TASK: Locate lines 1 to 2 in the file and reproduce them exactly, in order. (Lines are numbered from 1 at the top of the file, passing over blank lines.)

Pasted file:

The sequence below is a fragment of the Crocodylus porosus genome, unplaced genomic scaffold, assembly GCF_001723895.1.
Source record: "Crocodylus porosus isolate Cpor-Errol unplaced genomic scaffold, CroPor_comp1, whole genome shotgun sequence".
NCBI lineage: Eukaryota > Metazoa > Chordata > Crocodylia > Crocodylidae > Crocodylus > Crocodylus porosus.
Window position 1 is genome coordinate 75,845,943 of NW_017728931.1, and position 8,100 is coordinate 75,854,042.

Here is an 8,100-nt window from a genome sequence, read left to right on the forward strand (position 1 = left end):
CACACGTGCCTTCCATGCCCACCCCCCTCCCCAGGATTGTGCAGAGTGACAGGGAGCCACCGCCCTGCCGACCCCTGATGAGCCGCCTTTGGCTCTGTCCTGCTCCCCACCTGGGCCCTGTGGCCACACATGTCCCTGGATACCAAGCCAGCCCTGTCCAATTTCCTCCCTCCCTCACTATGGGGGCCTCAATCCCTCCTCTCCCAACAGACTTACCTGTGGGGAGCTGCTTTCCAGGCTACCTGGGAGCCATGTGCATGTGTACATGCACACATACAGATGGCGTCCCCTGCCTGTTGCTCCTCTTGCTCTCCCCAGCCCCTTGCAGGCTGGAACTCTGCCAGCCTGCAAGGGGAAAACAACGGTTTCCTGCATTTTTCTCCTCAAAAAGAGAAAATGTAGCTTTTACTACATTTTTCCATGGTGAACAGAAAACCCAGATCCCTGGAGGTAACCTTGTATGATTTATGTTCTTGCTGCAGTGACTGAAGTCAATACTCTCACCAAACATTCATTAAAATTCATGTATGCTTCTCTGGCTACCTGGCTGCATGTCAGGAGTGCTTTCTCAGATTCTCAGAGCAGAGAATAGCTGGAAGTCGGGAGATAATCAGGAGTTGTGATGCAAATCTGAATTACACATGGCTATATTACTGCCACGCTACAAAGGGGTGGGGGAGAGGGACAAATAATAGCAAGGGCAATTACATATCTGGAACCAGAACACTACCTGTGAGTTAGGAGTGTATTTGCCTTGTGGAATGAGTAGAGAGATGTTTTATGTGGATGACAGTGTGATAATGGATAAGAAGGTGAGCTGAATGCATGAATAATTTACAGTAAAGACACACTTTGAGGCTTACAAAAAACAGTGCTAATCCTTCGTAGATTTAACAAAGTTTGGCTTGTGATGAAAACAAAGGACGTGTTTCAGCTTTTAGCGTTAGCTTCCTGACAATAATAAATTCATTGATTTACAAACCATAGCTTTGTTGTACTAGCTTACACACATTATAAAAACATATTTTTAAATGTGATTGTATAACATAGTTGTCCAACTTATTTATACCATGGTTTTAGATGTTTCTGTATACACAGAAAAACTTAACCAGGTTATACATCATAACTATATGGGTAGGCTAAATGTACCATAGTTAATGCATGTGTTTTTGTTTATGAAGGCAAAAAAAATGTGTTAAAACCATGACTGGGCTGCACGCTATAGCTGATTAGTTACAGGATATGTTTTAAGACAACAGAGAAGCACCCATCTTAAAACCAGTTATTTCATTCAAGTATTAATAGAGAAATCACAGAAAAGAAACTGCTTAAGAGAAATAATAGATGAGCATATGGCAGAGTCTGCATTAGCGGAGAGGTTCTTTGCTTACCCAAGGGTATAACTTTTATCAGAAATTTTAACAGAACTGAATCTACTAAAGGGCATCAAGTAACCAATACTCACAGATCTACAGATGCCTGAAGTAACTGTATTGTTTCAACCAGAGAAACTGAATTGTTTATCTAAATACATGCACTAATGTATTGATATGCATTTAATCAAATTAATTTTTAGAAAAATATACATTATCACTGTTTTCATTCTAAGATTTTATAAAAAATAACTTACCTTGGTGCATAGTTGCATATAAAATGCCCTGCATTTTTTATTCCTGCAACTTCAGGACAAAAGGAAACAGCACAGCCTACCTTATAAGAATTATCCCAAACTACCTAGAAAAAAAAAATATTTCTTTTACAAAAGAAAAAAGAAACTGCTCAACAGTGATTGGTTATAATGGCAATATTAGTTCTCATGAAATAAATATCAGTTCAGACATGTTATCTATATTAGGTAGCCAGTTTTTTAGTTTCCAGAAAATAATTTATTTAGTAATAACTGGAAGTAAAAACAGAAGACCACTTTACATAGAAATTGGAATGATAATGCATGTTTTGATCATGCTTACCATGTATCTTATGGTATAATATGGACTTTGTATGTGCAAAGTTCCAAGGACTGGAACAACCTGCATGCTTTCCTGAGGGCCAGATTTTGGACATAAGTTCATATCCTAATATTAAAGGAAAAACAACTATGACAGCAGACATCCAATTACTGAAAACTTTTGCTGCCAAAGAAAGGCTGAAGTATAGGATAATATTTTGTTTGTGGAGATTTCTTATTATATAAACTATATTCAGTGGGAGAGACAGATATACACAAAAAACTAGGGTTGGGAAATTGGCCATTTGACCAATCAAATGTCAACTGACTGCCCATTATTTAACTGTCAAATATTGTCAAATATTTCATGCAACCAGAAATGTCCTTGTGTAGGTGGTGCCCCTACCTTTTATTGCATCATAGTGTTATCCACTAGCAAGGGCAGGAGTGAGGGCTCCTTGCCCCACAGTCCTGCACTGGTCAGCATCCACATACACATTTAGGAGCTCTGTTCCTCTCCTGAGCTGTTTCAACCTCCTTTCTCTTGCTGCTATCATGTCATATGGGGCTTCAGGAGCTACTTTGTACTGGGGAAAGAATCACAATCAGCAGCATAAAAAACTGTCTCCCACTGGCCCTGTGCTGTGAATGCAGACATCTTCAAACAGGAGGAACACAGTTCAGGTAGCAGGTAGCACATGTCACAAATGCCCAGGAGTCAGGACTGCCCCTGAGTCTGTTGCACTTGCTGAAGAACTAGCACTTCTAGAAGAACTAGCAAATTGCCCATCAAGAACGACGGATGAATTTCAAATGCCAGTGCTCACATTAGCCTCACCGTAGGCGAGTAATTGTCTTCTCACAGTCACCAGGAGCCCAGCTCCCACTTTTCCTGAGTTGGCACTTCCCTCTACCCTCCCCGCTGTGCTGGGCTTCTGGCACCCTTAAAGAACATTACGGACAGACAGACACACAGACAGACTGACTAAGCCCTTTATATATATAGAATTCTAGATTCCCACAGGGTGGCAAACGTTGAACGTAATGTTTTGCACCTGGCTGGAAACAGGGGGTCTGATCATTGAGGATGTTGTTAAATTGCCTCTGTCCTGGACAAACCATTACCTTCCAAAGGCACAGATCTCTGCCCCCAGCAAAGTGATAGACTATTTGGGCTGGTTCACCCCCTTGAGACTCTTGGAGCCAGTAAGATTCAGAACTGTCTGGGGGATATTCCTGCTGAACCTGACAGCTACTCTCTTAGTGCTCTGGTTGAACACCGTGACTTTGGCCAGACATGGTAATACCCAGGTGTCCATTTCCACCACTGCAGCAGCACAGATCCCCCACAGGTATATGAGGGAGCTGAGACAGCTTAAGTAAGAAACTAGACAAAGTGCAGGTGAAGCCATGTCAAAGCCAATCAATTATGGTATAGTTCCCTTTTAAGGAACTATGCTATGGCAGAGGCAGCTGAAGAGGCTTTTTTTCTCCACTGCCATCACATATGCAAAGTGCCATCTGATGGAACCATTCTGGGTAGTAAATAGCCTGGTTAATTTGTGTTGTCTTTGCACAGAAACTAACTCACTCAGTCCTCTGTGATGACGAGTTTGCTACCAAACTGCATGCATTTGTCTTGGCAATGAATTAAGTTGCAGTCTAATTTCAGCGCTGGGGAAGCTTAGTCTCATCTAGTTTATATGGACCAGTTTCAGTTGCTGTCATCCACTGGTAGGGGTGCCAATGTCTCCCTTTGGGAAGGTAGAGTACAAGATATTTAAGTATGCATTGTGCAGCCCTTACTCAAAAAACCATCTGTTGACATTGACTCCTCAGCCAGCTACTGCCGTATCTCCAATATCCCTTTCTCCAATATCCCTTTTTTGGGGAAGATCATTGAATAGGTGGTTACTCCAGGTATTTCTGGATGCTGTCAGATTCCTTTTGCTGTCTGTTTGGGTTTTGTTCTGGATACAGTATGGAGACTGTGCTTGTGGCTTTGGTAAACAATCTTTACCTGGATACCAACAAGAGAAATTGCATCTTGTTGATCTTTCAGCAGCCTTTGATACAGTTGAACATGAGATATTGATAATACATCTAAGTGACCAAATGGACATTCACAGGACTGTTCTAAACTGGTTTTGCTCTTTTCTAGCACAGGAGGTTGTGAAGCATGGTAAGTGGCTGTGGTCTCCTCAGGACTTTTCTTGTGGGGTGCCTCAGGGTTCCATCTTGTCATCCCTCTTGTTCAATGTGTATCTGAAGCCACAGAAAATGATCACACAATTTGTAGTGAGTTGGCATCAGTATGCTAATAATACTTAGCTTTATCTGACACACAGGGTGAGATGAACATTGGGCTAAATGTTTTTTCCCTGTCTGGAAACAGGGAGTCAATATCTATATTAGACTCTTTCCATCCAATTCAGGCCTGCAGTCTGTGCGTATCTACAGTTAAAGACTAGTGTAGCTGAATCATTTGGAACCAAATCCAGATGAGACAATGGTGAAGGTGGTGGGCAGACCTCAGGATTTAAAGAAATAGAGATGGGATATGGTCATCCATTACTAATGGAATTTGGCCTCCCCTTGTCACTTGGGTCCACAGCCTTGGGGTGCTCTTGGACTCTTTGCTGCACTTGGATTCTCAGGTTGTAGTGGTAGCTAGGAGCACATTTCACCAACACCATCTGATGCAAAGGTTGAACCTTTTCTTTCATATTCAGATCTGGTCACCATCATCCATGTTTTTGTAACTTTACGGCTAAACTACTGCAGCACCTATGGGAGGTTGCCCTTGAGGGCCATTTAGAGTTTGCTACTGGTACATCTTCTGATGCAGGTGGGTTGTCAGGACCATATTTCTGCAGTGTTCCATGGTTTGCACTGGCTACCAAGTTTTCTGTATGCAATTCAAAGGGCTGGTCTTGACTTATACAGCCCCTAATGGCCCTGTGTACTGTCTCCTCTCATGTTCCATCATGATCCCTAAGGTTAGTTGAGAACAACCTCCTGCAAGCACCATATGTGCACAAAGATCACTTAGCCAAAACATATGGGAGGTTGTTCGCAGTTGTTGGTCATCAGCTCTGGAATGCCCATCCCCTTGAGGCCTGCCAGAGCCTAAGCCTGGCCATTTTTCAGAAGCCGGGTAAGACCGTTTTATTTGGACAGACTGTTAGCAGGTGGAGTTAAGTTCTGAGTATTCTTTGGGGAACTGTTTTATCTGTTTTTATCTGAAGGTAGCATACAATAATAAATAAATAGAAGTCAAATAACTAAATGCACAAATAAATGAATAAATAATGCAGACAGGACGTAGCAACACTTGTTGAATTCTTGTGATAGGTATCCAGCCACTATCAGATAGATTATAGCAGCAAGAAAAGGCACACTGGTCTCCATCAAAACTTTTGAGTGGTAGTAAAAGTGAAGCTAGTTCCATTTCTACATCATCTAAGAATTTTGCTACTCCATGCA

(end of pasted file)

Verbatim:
The sequence below is a fragment of the Crocodylus porosus genome, unplaced genomic scaffold, assembly GCF_001723895.1.
Source record: "Crocodylus porosus isolate Cpor-Errol unplaced genomic scaffold, CroPor_comp1, whole genome shotgun sequence".